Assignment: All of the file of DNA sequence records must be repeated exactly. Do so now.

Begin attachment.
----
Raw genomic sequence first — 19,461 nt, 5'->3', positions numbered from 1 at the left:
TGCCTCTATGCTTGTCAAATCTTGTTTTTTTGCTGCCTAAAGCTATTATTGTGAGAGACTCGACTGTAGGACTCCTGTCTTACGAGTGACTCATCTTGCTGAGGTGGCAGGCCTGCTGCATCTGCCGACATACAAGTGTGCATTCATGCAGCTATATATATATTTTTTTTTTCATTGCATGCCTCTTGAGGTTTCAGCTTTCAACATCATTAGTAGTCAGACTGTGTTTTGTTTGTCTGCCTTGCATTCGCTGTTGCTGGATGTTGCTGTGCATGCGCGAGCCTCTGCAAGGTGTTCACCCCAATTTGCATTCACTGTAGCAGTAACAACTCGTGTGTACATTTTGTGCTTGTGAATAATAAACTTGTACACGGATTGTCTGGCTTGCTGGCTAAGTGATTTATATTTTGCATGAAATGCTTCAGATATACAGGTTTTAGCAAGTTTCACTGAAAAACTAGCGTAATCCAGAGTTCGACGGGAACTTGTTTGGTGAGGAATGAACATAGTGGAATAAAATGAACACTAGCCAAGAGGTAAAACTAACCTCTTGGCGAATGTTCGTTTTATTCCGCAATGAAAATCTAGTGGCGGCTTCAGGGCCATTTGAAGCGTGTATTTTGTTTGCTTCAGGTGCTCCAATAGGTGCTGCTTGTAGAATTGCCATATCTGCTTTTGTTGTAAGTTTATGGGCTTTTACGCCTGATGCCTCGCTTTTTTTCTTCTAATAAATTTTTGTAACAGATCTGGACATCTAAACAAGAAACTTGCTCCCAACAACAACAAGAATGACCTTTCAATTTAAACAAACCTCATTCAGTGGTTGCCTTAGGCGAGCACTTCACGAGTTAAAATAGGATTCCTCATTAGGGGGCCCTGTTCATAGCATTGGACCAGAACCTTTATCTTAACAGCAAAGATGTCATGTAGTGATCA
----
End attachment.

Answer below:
Raw genomic sequence first — 19,461 nt, 5'->3', positions numbered from 1 at the left:
TGCCTCTATGCTTGTCAAATCTTGTTTTTTTGCTGCCTAAAGCTATTATTGTGAGAGACTCGACTGTAGGACTCCTGTCTTACGAGTGACTCATCTTGCTGAGGTGGCAGGCCTGCTGCATCTGCCGACATACAAGTGTGCATTCATGCAGCTATATATATATTTTTTTTTTCATTGCATGCCTCTTGAGGTTTCAGCTTTCAACATCATTAGTAGTCAGACTGTGTTTTGTTTGTCTGCCTTGCATTCGCTGTTGCTGGATGTTGCTGTGCATGCGCGAGCCTCTGCAAGGTGTTCACCCCAATTTGCATTCACTGTAGCAGTAACAACTCGTGTGTACATTTTGTGCTTGTGAATAATAAACTTGTACACGGATTGTCTGGCTTGCTGGCTAAGTGATTTATATTTTGCATGAAATGCTTCAGATATACAGGTTTTAGCAAGTTTCACTGAAAAACTAGCGTAATCCAGAGTTCGACGGGAACTTGTTTGGTGAGGAATGAACATAGTGGAATAAAATGAACACTAGCCAAGAGGTAAAACTAACCTCTTGGCGAATGTTCGTTTTATTCCGCAATGAAAATCTAGTGGCGGCTTCAGGGCCATTTGAAGCGTGTATTTTGTTTGCTTCAGGTGCTCCAATAGGTGCTGCTTGTAGAATTGCCATATCTGCTTTTGTTGTAAGTTTATGGGCTTTTACGCCTGATGCCTCGCTTTTTTTCTTCTAATAAATTTTTGTAACAGATCTGGACATCTAAACAAGAAACTTGCTCCCAACAACAACAAGAATGACCTTTCAATTTAAACAAACCTCATTCAGTGGTTGCCTTAGGCGAGCACTTCACGAGTTAAAATAGGATTCCTCATTAGGGGGCCCTGTTCATAGCATTGGACCAGAACCTTTATCTTAACAGCAAAGATGTCATGTAGTGATCA